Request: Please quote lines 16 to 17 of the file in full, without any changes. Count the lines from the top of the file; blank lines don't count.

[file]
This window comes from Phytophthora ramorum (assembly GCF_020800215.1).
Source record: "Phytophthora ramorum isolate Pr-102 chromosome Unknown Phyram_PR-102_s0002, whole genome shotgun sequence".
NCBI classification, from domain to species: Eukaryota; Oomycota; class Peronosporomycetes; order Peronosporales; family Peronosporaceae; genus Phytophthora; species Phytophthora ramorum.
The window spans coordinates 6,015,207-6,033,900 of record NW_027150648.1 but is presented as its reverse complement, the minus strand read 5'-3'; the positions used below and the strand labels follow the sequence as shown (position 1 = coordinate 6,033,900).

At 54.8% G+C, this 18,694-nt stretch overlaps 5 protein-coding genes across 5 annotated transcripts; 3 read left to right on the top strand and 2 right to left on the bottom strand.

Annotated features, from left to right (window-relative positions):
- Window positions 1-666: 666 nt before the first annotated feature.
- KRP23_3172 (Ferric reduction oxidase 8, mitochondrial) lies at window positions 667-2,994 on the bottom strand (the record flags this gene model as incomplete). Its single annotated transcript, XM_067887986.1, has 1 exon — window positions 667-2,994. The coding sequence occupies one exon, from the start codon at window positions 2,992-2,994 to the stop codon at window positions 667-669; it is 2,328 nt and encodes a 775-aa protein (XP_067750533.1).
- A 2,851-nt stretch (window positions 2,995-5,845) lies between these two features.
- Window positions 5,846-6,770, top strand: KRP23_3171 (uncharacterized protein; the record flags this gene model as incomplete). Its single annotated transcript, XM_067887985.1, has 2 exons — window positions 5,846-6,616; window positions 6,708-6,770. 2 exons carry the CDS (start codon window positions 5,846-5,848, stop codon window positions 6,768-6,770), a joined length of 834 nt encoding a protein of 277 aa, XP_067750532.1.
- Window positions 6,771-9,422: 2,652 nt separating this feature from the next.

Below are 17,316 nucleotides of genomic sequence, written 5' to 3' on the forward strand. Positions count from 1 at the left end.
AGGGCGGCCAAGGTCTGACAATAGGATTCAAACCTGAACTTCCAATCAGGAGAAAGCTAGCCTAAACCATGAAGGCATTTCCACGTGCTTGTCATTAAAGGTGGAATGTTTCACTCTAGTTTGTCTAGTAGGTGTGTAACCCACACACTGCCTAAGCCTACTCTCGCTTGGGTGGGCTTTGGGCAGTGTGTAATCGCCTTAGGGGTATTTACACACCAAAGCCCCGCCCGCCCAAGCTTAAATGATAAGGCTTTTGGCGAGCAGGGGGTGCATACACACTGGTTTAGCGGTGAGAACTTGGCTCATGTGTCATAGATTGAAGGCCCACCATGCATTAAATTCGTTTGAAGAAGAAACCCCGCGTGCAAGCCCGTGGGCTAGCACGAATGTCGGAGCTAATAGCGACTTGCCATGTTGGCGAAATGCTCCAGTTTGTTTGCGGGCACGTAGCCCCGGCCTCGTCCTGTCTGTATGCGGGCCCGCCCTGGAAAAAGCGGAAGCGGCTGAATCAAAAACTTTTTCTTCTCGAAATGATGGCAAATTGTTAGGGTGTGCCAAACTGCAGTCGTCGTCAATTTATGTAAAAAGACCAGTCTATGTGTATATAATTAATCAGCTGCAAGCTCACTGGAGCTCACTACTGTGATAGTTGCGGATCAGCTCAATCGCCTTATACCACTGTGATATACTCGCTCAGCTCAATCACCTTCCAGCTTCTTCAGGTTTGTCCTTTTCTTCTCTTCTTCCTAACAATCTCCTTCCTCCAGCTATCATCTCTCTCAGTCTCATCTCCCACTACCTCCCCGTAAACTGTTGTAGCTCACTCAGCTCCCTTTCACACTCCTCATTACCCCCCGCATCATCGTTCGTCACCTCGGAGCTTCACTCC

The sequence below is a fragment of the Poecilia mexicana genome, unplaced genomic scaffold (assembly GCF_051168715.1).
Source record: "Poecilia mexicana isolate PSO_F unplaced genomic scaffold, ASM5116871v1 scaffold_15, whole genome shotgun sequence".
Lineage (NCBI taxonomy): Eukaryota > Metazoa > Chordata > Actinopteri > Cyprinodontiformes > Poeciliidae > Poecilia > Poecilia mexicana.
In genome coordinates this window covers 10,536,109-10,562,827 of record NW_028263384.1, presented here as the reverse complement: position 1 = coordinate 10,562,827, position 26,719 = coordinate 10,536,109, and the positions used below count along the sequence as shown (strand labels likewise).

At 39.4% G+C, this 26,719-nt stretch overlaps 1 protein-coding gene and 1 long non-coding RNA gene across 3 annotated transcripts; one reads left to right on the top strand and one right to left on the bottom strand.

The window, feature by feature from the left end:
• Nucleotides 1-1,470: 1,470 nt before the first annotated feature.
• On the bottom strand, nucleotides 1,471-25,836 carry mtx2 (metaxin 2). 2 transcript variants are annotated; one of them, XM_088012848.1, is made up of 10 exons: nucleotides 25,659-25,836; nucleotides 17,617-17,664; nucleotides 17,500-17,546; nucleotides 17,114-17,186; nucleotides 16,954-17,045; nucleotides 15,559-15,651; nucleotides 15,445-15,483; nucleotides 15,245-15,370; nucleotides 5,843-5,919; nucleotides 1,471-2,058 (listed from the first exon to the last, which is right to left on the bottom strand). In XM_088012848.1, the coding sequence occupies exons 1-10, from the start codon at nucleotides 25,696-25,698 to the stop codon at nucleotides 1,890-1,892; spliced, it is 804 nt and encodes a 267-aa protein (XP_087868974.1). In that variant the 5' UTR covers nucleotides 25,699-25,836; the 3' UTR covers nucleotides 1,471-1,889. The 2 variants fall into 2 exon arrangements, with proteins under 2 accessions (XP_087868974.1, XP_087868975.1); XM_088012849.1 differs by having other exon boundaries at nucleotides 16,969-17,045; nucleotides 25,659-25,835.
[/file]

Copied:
Lineage (NCBI taxonomy): Eukaryota > Metazoa > Chordata > Actinopteri > Cyprinodontiformes > Poeciliidae > Poecilia > Poecilia mexicana.
In genome coordinates this window covers 10,536,109-10,562,827 of record NW_028263384.1, presented here as the reverse complement: position 1 = coordinate 10,562,827, position 26,719 = coordinate 10,536,109, and the positions used below count along the sequence as shown (strand labels likewise).